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Sexual harassment claims made by pretty women are more likely to be believed

Sexual harassment claims made by pretty women are more likely to be believed

Young, attractive women are more likely to be believed when making accusations of sexual harassment, according to new research.Researchers took inspir

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Young, attractive women are more likely to be believed when making accusations of sexual harassment, according to new research.

Researchers took inspiration from the #MeToo movement in the study, in the hopes of exploring the notion of credibility in regards to sexual harassment claims.

Their findings suggest that women who are not conventionally attractive may face greater hurdles when trying to convince an employer or a court that they have been harassed. 

The team hopes the study will help people recognise that harassment can happen, regardless of a person’s fit within a prototype.

Young, attractive women are more likely to be believed when making accusations of sexual harassment, according to new research (stock image)

Young, attractive women are more likely to be believed when making accusations of sexual harassment, according to new research (stock image)

Young, attractive women are more likely to be believed when making accusations of sexual harassment, according to new research (stock image)

What is the #MeToo movement?

In the wake of sexual misconduct revelations about Harvey Weinstein, millions shared their stories about being sexually harassed and assaulted.

The movement began in October 2017 after actress Alyssa Milano followed on a suggestion from a friend of a friend and tweeted: ‘If you’ve been sexually harassed or assaulted write ‘me too’ as a reply to this tweet.’

The hashtag was tweeted nearly a million times in 48 hours. 

The slogan came after activist Tarana Burke first began using the phrase a decade ago to raise awareness about sexual violence.

It is linked to the Time’s Up movement, which was set up last year after #MeToo to provide funds for women taking legal action against alleged abusers.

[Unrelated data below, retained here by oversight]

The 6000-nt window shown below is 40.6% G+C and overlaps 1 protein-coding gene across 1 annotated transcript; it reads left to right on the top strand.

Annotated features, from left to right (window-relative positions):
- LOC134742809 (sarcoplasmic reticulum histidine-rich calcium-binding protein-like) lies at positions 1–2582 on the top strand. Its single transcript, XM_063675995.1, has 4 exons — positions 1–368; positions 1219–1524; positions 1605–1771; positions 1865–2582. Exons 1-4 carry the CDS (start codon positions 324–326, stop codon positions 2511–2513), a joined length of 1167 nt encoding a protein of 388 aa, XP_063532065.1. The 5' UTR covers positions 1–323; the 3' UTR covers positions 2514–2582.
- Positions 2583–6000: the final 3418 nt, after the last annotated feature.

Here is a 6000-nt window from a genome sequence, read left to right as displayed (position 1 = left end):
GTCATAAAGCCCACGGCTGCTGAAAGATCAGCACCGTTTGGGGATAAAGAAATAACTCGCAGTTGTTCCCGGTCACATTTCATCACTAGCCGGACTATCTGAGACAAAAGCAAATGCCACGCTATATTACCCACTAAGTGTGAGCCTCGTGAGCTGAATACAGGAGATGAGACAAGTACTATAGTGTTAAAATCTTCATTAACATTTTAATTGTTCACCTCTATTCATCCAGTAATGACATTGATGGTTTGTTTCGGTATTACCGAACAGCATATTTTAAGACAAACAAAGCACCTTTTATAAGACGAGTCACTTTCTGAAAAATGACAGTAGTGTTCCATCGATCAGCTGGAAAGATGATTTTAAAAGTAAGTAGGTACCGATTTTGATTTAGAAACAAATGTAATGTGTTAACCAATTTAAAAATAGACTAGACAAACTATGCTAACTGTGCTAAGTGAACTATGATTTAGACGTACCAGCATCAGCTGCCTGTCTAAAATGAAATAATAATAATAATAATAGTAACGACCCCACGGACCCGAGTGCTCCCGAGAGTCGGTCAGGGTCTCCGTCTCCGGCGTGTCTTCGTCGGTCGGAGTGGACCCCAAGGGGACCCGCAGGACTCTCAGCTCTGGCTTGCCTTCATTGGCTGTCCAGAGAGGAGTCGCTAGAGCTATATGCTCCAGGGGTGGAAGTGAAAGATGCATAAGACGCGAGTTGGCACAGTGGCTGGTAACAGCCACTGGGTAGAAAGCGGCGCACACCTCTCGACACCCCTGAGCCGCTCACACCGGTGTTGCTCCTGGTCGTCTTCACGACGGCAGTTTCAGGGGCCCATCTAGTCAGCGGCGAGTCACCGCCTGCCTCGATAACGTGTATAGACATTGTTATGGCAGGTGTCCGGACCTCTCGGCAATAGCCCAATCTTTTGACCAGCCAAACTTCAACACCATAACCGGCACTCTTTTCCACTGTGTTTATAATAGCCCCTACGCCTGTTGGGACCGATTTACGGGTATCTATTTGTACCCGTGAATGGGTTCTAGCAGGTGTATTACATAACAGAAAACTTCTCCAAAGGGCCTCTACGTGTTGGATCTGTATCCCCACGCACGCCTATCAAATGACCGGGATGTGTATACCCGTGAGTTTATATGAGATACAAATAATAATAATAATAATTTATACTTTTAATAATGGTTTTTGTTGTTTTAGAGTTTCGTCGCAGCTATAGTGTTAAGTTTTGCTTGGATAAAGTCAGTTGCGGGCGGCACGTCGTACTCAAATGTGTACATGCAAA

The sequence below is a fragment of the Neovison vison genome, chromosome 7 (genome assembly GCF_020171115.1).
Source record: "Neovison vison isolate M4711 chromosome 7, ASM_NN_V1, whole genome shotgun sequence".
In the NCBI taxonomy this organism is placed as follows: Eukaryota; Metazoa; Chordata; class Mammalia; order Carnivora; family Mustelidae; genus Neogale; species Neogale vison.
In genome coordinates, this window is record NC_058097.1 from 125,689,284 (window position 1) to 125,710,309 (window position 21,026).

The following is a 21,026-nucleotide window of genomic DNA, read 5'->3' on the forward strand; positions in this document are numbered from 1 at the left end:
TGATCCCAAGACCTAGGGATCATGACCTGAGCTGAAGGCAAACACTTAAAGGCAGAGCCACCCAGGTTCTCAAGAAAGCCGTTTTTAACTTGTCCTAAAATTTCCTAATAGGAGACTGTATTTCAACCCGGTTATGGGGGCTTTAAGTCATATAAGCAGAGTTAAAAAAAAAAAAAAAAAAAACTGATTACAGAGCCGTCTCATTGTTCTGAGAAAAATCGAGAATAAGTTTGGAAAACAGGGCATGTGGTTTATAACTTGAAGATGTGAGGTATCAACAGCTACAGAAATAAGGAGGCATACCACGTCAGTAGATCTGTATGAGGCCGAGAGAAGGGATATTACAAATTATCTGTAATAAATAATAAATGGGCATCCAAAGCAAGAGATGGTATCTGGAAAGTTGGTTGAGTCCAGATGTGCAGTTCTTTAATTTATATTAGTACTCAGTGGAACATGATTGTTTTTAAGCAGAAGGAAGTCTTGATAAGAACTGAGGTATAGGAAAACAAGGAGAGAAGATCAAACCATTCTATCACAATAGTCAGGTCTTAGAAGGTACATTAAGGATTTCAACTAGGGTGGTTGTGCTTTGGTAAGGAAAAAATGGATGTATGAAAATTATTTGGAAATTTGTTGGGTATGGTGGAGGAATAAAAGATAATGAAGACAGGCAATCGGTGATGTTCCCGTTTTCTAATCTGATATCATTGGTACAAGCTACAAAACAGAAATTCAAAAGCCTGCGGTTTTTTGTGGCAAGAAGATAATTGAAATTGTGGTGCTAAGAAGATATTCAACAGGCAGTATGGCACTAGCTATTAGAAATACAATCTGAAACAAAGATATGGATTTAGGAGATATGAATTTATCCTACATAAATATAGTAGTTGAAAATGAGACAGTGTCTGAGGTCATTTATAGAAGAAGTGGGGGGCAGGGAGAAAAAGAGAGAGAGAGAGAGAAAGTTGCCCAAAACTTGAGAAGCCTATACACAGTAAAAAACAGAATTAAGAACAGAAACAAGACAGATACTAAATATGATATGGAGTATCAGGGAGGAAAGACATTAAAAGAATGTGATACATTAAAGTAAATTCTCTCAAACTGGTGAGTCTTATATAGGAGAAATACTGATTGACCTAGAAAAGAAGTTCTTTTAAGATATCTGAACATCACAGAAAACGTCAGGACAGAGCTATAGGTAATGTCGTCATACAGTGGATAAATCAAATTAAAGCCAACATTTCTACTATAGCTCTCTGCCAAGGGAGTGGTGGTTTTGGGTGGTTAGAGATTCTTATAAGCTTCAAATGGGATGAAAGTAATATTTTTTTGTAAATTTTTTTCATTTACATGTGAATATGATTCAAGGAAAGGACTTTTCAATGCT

Time’s Up also wants to introduce legislation across the globe to penalise companies that tolerate persistent harassment, and to discourage the use of nondisclosure agreements to silence victims. 

It is backed by more than 300 women in Hollywood including Meryl Streep, Michelle Williams, Laura Dern and Oprah Winfrey. 

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Researchers found a perception among people that women who are young, ‘conventionally attractive’ and feminine are more likely to be harassed.

However, women outside of these socially determined norms are more likely to be perceived as less credible and less harmed by harassment.

Study lead author Bryn Bandt-Law, a graduate psychology student at the University of Washington in the US, said: ‘The consequences of that are very severe for women who fall outside of the narrow representation of who a victim is.

‘Non-prototypical women are neglected in ways that could contribute to them having discriminatory treatment under the law.

‘People think they’re less credible and less harmed when they make a claim, and think their perpetrators deserve less punishment.’

The study was inspired by the #MeToo movement which became a social phenomenon in 2017 when actresses accused movie producer Harvey Weinstein of sexual harassment and abuse.

#MeToo and related movements empowered individuals to come forward about their experiences with sexual harassment.